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To Dream, But Not to Sleep
Written January 18, 2016


Background:  When I graduated from high school with my Class of 1965, I was preparing to enroll at Oberlin College that autumn.  Four years older than I, and also graduating that spring, were the members of the college’s own Class of 1965.

Oberlin’s commencement speaker on June 14 was Rev. Dr. Martin Luther King, Jr.  His full address was published in the Alumni Magazine and is still available online.  Here’s my condensation of it, about half as long as the original.

(For a later version using the same title, which Dr. King delivered in Washington, D.C., in the last week of his life, click here.)


I can never come to this campus without a deep sense of appreciation and gratitude for all that this great institution has done for the cultural, political, and social life of our nation and the world.

By all standards of measurement, Oberlin is one of the great colleges, not only of our nation, but of the world.

To the members of the graduating class:  Today you bid farewell to the safe security of the academic environment.  You prepare to continue your journey on the clamorous highways of life.  And I would like to have you think with me on this significant occasion on the subject:

Remaining Awake Through a Great Revolution.

I'm sure that you have read that story from Washington Irving entitled “Rip Van Winkle.”  The thing that we usually remember about this story is that Rip Van Winkle slept 20 years.  But there is another point that is almost always completely overlooked:  It was a sign on the inn from which Rip went up into the mountain for his long sleep.  When he went up, the sign had a picture of King George III of England.  When he came down, years later, the sign had a picture of George Washington.  Rip was completely lost; he knew not who he was.  The most striking fact is not that he slept 20 years, but that he slept through a revolution.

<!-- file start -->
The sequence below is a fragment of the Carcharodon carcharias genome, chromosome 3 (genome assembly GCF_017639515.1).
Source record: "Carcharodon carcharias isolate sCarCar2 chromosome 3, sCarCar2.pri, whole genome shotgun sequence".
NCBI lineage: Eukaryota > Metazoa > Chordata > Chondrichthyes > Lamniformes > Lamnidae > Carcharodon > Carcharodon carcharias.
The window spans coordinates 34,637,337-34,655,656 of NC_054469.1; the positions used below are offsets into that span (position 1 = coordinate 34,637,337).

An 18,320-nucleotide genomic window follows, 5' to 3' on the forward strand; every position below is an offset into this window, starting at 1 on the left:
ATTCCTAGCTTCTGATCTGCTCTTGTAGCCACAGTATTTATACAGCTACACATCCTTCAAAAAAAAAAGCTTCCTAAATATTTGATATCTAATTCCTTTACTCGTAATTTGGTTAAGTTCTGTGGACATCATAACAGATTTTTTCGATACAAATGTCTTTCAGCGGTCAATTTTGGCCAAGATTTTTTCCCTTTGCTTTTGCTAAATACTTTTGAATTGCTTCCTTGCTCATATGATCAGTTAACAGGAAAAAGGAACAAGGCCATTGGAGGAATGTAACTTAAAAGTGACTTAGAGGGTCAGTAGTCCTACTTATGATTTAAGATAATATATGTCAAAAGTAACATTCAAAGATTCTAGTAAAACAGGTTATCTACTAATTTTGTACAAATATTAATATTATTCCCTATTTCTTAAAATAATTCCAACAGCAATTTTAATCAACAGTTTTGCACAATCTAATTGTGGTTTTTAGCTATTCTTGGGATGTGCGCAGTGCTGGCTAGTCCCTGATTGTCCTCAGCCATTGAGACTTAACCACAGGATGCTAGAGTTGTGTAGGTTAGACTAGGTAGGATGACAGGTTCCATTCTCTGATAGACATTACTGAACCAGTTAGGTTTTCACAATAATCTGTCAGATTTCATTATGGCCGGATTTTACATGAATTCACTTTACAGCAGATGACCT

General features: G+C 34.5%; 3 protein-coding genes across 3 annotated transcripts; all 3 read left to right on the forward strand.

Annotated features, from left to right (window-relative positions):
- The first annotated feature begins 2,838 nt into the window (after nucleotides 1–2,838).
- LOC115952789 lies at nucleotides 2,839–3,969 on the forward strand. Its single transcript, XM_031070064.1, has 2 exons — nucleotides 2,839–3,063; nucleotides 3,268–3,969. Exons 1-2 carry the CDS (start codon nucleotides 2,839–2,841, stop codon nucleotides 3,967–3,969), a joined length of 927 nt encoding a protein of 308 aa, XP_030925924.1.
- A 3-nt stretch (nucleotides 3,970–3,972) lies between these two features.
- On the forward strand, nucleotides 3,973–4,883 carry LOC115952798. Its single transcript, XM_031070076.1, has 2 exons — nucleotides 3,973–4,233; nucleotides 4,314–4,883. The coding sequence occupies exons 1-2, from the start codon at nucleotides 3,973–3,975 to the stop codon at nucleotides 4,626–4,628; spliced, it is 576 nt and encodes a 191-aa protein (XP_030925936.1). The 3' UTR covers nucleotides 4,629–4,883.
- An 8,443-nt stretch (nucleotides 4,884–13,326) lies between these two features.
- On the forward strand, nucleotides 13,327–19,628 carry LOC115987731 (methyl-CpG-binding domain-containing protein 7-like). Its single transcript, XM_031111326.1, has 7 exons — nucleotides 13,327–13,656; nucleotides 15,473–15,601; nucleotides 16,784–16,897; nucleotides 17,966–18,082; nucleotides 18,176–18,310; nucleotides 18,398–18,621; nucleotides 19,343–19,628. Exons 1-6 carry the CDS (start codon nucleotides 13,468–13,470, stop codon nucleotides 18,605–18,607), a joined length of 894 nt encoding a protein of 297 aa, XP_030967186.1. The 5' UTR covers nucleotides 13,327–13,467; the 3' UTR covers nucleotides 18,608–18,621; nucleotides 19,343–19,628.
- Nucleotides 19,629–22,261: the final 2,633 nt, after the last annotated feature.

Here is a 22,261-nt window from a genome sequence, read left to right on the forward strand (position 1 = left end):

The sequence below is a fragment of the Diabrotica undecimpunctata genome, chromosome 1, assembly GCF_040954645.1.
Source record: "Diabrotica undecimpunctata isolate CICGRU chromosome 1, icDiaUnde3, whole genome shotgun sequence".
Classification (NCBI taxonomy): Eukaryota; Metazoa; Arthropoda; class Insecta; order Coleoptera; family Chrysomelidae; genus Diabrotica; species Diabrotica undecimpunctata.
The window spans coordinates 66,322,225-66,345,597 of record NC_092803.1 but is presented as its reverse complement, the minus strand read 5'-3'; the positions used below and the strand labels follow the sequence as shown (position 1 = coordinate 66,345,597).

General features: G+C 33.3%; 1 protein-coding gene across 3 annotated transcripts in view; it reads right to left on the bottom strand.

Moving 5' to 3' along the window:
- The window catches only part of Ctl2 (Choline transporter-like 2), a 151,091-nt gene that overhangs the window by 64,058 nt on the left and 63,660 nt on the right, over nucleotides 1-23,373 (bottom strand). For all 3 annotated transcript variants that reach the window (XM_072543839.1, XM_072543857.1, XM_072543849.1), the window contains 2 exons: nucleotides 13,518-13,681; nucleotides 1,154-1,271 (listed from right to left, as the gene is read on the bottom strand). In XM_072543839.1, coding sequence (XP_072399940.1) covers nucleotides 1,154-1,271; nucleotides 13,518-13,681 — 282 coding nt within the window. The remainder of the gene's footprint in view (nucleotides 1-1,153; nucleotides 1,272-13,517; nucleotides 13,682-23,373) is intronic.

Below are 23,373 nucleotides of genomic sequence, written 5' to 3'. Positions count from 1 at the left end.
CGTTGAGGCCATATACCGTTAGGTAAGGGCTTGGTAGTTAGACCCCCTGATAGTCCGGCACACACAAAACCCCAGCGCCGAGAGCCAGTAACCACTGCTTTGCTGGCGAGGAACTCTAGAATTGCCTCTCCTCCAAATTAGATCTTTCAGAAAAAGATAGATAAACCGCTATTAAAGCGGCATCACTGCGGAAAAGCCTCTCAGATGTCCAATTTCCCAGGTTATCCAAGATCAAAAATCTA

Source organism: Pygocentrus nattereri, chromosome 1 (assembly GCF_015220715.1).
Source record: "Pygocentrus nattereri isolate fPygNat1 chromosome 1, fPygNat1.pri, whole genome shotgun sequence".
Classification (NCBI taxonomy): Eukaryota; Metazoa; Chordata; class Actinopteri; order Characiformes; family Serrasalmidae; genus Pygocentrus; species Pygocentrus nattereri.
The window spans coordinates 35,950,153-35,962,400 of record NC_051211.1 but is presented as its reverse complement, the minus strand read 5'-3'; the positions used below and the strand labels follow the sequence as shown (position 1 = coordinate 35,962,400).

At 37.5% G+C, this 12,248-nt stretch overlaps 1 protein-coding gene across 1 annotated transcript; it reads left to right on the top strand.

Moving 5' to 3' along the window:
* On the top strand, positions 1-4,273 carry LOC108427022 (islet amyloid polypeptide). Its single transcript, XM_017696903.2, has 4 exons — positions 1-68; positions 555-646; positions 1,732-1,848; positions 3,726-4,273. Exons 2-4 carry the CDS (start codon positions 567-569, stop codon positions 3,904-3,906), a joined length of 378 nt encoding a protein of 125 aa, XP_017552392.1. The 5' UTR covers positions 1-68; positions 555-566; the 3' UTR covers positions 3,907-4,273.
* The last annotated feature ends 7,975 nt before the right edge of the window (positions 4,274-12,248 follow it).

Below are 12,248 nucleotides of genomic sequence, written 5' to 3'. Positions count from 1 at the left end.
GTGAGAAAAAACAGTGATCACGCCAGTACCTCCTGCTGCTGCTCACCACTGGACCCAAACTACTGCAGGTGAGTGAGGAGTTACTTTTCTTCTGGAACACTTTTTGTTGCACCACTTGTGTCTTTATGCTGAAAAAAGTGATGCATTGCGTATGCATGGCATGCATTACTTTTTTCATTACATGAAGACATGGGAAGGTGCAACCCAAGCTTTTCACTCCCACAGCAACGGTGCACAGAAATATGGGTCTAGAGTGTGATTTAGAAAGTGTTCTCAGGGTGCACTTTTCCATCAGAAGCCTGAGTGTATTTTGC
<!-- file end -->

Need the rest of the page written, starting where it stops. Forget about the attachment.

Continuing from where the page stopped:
There are all too many people who, in some great period of social change, fail to achieve the new mental outlooks that the new situation demands.  A great revolution is taking place in our world today. The great challenge facing every individual graduating today is to remain awake.

First, I'd like to say that we are challenged to achieve a world perspective.

Anyone who feels that we can live in isolation today, anyone who feels that we can live without being concerned about other individuals and other nations, is sleeping through a revolution.

The world in which we live is geographically one. The great challenge now is to make it one in terms of brotherhood.  We must all learn to live together as brothers, or we will all perish together as fools.

I remember some time ago Mrs. King and I had the privilege of journeying to that great country, India.  And I never will forget the experience — it was a marvelous experience — to meet and talk with the great leaders, with the hundreds of thousands of people all over the cities and villages of that vast country.  But I say to you this morning, my friends, that there were those depressing moments, for how can one avoid being depressed when he sees with his own eyes evidence of millions of people going to bed hungry?  How can one avoid being depressed when he sees with his own eyes millions of people sleeping on the sidewalks at night; no beds to sleep in; no houses to go into?